Death of justice by commission

Tuesday, 19 September 2023 00:00 -     - {{hitsCtrl.values.hits}}

President Ranil Wickremesinghe is a past master at creating commissions, committees and task forces for numerous causes, with little to show in any of them. The latest such waste of public funding is the three-member committee appointed by President Ranil Wickremesinghe to thoroughly investigate the allegations aired by British broadcaster Channel 4 in its recent documentary. 

The committee is chaired by retired Supreme Court Justice S.I. Imam with retired Air Force Commander A.C.M. Jayalath Weerakkody and Harsha A.J. Soza PC.

There was in fact a presidential Commission of Inquiry into the Easter Sunday attacks that was chaired by Supreme Court judge Janak de Silva. This commission, appointed by then President Maithripala Sirisena, handed over its final report to President Gotabaya Rajapaksa in February 2021. The findings of this report are not in the public domain.

A Parliamentary Select Committee (PSC) which too looked into the Easter Sunday presented its final report to Parliament in October 2019 October, with several testimonials redacted. “Parliament cannot recommend the perpetrators of this attack. That power is in the court. The task of the Select Committee was to find out the shortcomings, negligence and weaknesses,” the Chairman of the PSC added at that time.

Special commissions and committees are unnecessary in a country where the criminal justice system functions. These special mechanisms are not a replacement for the justice system but are supposedly there to augment it. In Sri Lanka however, the special means for justice through commissions, committees and task forces have equally failed just as the criminal justice system to deliver any semblance of justice.

For example, Sri Lanka has one of the worst records for enforced disappearances and extrajudicial killings in the world. Since 1971, at least 13 Commissions of Inquiry (CoIs), with specific mandates to inquire into disappearances, had been created by numerous governments. Despite these commissions recording well over 60,000 enforced disappearances and extrajudicial killings, both in the South and the North-East, hardly a dozen individuals have been found accountable for these atrocities. In those cases where there had been prosecutions, such as the Krishanti Kumaraswamy rape and murder case, and the Embilipiyiya killing of school students, the crimes were not discovered by any commission or committee. These commissions do not have judicial powers and are not meant to act as judicial processes. They are mere recommendations for further action, which should be taken by the Attorney General. The sheer lack of such action and accountability demonstrates the impotence of such special mechanisms.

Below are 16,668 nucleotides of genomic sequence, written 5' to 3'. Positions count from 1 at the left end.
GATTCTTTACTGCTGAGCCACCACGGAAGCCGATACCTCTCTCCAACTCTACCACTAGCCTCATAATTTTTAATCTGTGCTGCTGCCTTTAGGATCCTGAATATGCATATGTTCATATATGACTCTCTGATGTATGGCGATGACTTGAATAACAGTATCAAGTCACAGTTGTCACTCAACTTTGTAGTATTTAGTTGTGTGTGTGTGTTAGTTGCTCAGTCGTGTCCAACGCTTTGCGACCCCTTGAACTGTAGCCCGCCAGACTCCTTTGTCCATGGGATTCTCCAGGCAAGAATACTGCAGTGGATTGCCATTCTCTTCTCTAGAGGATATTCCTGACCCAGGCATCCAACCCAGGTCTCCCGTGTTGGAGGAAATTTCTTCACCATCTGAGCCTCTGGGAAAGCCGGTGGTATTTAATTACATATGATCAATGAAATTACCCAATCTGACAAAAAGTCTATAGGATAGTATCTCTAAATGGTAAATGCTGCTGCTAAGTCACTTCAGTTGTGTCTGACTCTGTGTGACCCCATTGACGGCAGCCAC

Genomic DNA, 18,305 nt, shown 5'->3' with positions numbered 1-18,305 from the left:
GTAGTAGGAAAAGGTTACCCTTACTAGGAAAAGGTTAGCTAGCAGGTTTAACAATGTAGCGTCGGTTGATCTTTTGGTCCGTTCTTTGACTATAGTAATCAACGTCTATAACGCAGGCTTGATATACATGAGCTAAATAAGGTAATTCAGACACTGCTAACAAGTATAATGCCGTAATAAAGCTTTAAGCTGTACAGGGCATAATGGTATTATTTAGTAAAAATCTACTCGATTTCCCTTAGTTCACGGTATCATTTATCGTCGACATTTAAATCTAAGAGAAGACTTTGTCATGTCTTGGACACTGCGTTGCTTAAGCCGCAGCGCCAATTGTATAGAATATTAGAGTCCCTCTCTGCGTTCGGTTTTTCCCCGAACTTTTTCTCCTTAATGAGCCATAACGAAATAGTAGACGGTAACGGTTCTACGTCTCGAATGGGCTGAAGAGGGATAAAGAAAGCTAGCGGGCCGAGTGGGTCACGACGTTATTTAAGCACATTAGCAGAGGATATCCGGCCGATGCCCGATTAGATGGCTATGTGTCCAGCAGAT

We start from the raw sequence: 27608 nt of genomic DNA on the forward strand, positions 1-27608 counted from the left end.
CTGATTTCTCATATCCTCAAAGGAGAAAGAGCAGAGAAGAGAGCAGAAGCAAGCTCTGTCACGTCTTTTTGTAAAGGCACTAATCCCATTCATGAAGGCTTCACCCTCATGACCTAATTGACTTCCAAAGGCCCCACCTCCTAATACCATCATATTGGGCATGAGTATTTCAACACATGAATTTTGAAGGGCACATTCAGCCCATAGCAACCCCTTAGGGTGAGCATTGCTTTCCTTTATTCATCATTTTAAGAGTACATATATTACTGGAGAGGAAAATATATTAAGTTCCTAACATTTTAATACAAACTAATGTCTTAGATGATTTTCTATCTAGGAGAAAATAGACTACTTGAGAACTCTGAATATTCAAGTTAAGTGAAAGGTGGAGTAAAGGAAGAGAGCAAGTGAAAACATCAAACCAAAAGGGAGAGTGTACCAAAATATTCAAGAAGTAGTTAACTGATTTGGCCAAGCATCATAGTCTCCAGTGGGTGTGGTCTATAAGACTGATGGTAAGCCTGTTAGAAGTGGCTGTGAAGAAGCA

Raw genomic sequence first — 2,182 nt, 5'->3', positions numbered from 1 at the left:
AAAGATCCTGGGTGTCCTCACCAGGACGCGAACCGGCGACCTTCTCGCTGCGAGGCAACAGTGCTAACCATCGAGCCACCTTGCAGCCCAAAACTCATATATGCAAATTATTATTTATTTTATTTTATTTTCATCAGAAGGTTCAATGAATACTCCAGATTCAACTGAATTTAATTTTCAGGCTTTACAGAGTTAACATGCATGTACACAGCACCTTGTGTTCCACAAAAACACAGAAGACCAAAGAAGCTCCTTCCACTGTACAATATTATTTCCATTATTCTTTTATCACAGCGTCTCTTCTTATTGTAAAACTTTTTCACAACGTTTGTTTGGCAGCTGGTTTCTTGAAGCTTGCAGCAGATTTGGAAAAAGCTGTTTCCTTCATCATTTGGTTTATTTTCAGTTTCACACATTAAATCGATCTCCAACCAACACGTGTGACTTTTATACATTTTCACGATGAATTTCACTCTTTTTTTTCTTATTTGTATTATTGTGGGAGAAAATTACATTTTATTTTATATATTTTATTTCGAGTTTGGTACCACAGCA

There are many loose ends that need to be resolved and explained resulting from the PSC report into the Easter Sunday attacks. Why did the military inelegance intentionally derail police investigations into the terrorists’ group responsible for Easter Sunday, before and after the attacks? Why did the Army’s intelligence unit take away individuals arrested by the police in connection with the attacks, why did MI personnel visit the house of the Taj Samudra bomber moments before he blew himself up elsewhere? Who is the individual attached to MI known as Sonic? And why did he instruct the terrorists to request ISIS to take responsibility for the attacks?

Such questions that have been raised by previous commissions, committees and most recently by the Channel 4 documentary can only be answered by a thorough, impartial, independent, and competent investigation by law enforcement. Rather than allowing for such a process to take place, appointing yet another layer of obfuscation through yet another committee is simply baffling.